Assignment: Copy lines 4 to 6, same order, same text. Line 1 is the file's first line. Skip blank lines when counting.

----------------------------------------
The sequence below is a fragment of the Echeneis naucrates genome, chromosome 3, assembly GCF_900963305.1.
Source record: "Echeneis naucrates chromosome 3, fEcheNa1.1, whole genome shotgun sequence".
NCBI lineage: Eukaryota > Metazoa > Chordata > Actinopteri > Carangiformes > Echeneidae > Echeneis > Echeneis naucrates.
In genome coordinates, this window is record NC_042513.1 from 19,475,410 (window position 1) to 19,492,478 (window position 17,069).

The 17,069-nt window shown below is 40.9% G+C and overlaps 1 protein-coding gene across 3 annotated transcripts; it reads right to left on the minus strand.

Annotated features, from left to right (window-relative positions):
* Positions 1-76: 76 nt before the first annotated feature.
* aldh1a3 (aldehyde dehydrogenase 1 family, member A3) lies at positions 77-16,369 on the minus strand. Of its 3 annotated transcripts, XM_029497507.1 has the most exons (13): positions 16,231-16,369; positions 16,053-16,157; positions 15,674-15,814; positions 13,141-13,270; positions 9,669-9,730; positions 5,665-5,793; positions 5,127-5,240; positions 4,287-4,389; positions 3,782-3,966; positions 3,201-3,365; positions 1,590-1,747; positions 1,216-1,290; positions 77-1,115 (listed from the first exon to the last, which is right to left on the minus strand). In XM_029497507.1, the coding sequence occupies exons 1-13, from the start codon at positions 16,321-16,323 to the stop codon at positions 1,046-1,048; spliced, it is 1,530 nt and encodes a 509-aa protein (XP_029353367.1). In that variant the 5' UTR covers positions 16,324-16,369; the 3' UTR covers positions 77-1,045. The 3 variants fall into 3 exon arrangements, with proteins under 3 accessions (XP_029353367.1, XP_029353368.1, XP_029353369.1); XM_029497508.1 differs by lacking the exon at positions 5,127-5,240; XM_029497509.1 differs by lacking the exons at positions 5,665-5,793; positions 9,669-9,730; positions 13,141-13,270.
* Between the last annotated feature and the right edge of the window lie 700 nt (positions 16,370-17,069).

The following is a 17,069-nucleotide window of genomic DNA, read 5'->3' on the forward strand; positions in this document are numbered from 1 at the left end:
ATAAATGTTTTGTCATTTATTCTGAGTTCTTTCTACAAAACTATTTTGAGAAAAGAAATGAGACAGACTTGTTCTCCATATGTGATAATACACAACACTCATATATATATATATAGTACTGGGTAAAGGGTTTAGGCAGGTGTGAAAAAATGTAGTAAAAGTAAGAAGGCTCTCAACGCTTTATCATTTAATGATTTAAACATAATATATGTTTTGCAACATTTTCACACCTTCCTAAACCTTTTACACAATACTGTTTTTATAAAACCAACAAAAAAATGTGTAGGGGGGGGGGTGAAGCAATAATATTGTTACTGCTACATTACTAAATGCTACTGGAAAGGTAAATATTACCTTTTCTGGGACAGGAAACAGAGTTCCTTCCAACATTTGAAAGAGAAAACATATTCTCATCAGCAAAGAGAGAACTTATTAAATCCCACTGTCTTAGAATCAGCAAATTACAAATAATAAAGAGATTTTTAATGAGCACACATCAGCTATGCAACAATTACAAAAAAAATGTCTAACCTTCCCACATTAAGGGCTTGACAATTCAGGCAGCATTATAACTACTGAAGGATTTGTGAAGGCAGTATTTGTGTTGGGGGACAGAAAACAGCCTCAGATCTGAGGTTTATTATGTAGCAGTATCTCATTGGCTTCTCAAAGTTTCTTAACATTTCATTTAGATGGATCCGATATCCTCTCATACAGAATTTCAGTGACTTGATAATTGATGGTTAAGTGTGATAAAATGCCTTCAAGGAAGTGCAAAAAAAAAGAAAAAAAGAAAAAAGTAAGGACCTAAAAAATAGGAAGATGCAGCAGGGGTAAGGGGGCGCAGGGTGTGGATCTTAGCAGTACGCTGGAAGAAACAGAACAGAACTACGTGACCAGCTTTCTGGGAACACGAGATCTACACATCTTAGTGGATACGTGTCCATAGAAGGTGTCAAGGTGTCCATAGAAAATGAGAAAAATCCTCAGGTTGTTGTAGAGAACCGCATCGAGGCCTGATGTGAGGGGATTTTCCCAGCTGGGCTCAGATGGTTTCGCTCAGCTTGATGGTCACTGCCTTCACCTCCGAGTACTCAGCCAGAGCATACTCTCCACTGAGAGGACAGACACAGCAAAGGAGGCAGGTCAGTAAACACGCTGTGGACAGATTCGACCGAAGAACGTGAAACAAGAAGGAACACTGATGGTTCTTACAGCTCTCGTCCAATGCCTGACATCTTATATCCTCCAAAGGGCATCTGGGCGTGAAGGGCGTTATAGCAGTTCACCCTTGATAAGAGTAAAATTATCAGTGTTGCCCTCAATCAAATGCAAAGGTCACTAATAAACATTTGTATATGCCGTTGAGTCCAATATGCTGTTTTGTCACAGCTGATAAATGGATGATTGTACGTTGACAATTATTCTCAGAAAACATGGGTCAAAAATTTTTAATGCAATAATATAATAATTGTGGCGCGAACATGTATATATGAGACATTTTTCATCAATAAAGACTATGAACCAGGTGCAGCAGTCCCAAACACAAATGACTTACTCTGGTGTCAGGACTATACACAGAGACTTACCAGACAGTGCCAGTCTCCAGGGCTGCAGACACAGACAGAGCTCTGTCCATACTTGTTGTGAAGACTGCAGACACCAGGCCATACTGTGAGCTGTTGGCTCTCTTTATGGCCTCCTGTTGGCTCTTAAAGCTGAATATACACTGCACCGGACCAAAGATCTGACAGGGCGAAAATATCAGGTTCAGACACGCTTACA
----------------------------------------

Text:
In genome coordinates, this window is record NC_042513.1 from 19,475,410 (window position 1) to 19,492,478 (window position 17,069).

The 17,069-nt window shown below is 40.9% G+C and overlaps 1 protein-coding gene across 3 annotated transcripts; it reads right to left on the minus strand.

Annotated features, from left to right (window-relative positions):